As a parent, we’re in a stressful time. We’re dealing with our own anxieties regarding coronavirus or Covid-19. We worry about our children and ourselves health-wise, and many people are also grappling with a loss of income right now, in addition to a general sense of uncertainty.
We may be caring for older parents who are at risk of severe complications from the virus, and schools are closed, so parents are struggling to find childcare if they’re still going to work.
All of these things are challenging to say the least, and as a mom, you may also need to answer questions your kids have about what’s going on and quell their fears.
It’s impossible to avoid talking to your kids about Covid-19 right now, as they see the effects since they aren’t in school and are likely stuck at home.
The following are some tips to have a conversation with your kids about what’s going on.
Don’t Avoid the Topic
Again, kids can see that something is going on if they’re school-aged, even if they don’t know what. We may want to avoid scaring our kids, but it’s better to talk openly and honestly.
Avoiding the topic can actually be more stressful for kids in many cases if they’re seeing things on the news, or seeing people out and about with masks and gloves on. Kids pick up on more than you may realize, so being upfront and open with them can help your kids be more informed so they’re not guessing what’s going on and potentially worrying themselves in the process.
However, you do want to be mindful of what’s developmentally appropriate for your child. For example, don’t go overboard telling them about the virus, but give them an overview and answer the questions they may have.
Follow Your Child’s Lead
If your child wants to talk in more detail, follow their lead but don’t necessarily be the one to prompt them to ask certain questions. Your kids will come to your when they’re ready.
If you’re feeling especially worried at the moment, wait to talk to your child until you feel more calm.
Help Your Child Feel a Sense of Control
During a scary time, children, and all of us in reality, want to have a sense of control or feel like we’re dealing with things proactively.
You can help your child have this sense by going over what you’re doing to stay safe and healthy and encouraging them to be active in everything that you’re doing.
Your children’s routines are likely being uprooted in a very significant way right now, so work on developing a new routine they can stick to. If you’re going to be doing learning at home, try to structure your days a bit and follow the same bedtimes and mealtimes that you would normally if at all possible.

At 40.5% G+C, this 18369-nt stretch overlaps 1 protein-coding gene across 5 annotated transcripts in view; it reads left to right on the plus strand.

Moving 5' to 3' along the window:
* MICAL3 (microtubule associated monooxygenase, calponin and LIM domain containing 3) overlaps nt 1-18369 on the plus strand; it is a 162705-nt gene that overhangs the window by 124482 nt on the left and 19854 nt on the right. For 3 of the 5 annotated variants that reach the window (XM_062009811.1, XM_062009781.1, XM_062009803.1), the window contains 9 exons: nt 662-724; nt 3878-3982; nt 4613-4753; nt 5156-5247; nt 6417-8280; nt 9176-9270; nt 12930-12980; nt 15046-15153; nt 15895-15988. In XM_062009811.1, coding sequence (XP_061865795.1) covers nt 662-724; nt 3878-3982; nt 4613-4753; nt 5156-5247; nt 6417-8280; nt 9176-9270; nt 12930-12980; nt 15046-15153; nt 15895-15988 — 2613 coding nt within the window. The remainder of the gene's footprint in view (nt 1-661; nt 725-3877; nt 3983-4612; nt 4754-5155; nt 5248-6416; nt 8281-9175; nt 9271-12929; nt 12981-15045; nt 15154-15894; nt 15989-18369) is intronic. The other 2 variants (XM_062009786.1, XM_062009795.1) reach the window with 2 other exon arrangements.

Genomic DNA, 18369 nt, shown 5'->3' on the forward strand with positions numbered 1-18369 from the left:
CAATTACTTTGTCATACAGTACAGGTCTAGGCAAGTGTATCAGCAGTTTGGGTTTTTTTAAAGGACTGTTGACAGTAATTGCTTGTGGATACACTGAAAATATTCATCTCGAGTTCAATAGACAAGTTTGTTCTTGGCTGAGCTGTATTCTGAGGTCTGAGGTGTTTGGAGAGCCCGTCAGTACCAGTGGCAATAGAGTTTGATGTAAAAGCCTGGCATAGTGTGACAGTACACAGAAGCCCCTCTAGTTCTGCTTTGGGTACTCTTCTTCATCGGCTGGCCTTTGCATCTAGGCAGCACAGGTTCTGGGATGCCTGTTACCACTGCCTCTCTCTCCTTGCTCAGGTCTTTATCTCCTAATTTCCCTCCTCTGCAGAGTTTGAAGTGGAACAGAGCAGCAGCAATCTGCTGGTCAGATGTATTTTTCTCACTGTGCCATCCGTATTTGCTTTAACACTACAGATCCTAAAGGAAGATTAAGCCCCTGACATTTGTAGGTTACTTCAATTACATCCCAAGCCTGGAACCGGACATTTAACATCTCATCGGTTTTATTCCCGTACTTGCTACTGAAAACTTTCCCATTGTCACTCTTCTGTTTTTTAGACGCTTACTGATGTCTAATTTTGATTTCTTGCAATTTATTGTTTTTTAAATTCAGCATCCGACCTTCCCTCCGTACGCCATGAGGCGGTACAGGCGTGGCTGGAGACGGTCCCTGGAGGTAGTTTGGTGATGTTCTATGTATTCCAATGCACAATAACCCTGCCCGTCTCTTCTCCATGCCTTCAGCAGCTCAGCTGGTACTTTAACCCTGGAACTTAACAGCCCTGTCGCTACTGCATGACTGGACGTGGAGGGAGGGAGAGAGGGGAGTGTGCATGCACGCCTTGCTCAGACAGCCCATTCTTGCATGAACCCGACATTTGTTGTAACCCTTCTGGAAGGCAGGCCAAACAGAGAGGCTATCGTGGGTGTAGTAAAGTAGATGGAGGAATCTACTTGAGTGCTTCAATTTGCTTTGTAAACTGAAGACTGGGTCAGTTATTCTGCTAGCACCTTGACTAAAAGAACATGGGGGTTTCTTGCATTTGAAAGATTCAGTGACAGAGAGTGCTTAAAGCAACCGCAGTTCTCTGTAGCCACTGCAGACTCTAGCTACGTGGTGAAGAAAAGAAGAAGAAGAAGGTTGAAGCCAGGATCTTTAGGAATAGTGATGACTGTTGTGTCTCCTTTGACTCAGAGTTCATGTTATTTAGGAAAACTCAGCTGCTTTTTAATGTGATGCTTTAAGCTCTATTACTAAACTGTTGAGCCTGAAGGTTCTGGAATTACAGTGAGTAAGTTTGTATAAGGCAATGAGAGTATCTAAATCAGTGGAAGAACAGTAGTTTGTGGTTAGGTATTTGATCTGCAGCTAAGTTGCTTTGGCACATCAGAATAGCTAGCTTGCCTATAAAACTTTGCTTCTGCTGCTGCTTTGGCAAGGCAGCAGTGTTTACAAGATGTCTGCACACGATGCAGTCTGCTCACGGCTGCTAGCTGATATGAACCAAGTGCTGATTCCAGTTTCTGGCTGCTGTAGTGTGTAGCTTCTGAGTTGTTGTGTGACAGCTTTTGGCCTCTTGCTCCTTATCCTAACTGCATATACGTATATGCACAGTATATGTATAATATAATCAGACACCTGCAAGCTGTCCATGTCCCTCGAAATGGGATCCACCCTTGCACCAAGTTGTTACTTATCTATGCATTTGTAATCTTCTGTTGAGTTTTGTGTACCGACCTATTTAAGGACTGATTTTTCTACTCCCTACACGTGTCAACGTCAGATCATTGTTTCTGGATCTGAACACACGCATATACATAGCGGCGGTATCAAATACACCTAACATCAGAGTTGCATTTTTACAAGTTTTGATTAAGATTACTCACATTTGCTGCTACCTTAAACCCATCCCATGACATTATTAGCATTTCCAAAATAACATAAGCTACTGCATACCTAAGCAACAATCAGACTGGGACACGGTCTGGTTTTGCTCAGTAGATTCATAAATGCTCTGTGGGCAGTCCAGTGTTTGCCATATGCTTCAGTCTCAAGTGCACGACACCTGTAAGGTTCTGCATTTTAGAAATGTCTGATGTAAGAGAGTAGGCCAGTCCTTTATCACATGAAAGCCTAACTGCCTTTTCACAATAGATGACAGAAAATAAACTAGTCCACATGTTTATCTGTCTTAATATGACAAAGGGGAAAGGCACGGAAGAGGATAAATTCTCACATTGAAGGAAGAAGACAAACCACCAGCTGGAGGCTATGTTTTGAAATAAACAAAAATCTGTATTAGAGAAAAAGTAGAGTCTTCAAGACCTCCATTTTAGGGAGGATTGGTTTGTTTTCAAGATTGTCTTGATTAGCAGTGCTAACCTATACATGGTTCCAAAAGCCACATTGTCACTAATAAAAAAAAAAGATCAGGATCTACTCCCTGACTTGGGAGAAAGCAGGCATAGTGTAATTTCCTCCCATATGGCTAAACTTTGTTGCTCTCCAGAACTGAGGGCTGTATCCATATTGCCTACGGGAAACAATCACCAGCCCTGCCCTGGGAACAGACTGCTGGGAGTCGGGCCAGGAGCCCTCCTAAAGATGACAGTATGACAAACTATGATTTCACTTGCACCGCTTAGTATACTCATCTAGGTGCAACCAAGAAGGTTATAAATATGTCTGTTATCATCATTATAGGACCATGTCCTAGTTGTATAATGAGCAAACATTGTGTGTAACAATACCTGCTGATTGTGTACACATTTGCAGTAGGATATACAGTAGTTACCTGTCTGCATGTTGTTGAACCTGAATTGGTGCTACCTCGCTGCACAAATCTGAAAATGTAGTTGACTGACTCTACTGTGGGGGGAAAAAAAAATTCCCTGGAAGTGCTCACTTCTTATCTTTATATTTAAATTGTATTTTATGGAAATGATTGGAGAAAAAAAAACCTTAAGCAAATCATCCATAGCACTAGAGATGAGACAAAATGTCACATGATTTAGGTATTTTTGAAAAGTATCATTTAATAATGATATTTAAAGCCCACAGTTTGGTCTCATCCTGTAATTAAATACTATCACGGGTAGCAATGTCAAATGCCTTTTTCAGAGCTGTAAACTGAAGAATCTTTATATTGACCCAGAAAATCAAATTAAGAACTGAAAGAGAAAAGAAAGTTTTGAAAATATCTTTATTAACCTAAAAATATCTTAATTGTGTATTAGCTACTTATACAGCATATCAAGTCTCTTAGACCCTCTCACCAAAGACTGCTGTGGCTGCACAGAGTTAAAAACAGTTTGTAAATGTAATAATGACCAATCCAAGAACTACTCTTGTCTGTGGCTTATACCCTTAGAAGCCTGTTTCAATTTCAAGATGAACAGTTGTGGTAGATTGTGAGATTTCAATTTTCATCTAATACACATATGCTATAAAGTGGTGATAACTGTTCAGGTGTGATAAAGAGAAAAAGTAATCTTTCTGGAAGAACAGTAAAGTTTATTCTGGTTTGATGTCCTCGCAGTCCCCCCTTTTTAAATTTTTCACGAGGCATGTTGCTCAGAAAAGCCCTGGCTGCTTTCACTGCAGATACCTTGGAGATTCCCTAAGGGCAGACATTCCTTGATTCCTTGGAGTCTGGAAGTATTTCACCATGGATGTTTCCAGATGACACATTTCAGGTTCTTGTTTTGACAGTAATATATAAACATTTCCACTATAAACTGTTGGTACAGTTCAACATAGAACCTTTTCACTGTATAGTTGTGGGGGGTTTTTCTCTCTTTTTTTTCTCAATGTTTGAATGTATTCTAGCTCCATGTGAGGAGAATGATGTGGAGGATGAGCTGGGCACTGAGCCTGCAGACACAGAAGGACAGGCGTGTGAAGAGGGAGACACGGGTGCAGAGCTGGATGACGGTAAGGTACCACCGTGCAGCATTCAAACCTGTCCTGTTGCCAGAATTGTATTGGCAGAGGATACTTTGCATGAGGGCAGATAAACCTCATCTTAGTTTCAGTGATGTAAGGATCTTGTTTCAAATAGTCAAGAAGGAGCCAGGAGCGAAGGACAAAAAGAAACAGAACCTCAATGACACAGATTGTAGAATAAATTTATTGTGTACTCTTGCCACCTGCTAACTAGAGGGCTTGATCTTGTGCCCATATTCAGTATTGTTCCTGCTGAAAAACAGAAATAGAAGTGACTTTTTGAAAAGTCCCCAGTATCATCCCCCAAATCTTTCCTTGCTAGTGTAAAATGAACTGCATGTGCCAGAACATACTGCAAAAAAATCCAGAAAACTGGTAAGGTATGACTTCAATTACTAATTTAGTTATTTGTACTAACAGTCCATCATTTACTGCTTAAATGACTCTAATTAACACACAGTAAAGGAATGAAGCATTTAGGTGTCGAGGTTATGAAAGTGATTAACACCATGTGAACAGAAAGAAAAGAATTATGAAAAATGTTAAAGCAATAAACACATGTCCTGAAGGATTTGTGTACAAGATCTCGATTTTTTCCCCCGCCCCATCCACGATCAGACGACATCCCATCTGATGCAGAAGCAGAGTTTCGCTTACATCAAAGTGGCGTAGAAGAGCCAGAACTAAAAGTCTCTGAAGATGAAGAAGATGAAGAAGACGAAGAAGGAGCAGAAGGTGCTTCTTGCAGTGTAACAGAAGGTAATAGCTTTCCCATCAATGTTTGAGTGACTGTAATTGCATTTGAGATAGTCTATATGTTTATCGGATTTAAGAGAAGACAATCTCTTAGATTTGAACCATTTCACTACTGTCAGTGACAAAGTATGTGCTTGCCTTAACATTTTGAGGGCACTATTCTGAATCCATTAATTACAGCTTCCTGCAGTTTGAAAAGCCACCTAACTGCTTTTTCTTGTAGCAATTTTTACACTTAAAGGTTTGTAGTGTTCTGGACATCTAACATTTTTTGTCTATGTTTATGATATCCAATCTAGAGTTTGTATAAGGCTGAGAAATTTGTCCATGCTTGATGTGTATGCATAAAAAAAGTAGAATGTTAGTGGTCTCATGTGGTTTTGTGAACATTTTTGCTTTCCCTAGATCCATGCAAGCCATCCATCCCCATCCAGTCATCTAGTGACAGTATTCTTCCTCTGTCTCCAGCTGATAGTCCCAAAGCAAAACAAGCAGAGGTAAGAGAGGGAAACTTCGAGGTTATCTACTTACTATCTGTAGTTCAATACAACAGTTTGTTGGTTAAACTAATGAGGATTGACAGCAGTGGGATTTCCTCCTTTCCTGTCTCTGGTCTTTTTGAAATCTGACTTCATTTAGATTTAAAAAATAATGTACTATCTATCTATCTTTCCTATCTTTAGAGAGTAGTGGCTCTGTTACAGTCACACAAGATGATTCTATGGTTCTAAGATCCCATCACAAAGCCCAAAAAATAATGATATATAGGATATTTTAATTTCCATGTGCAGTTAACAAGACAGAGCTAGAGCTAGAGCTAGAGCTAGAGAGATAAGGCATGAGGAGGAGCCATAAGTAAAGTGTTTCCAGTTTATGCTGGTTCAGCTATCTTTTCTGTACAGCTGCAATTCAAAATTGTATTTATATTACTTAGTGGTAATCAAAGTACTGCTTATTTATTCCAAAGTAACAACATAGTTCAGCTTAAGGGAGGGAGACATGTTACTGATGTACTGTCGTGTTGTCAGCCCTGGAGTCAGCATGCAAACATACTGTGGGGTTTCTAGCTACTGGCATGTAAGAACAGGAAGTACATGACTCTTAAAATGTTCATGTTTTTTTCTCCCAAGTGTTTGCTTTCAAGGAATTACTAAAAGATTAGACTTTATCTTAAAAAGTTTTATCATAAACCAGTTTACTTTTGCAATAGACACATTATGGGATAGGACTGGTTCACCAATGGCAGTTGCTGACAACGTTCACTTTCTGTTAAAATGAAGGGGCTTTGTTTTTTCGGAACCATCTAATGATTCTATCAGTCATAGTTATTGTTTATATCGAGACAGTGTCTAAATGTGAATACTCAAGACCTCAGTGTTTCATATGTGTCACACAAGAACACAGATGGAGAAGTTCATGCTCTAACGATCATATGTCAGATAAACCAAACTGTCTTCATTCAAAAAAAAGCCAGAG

Some of the best things any of us can do during the Covid-19 outbreak and things that children can also do, such as handwashing and getting enough rest.
Be Mindful of TV and Social Media
Many of us may have the news on in the background, or we may scroll social media while our kids our nearby. Our kids may even use social media on their own, but we have to be cognizant of what our kids are seeing and whether it could be making their fear or anxiety worse.
It’s very important that kids aren’t inundated with information about the coronavirus because it can feel like it’s taking over their life.
There is also the potential for kids to see things that aren’t true.
Be mindful of what types of media your kids are consuming.
When we’re upset or feeling stressed or out of control, we might want to blame others for what’s going on. Don’t stereotype any group of people, and don’t place blame.
Be aware of your negative words that could shape your kids’ views and make them want to lash out and blame also.
Finally, keep the lines of communication open. Your kids may not want to talk just yet, so wait until they’re ready. They might want to talk a bit but maybe not go into detail or they may develop more questions later on. Let them deal with things and process them in their own time and come to you gradually with questions or concerns as they’re ready. It’s a tough time for everyone but also a time to be with our families and connect with them, and having healthy conversations about what’s going on is part of that.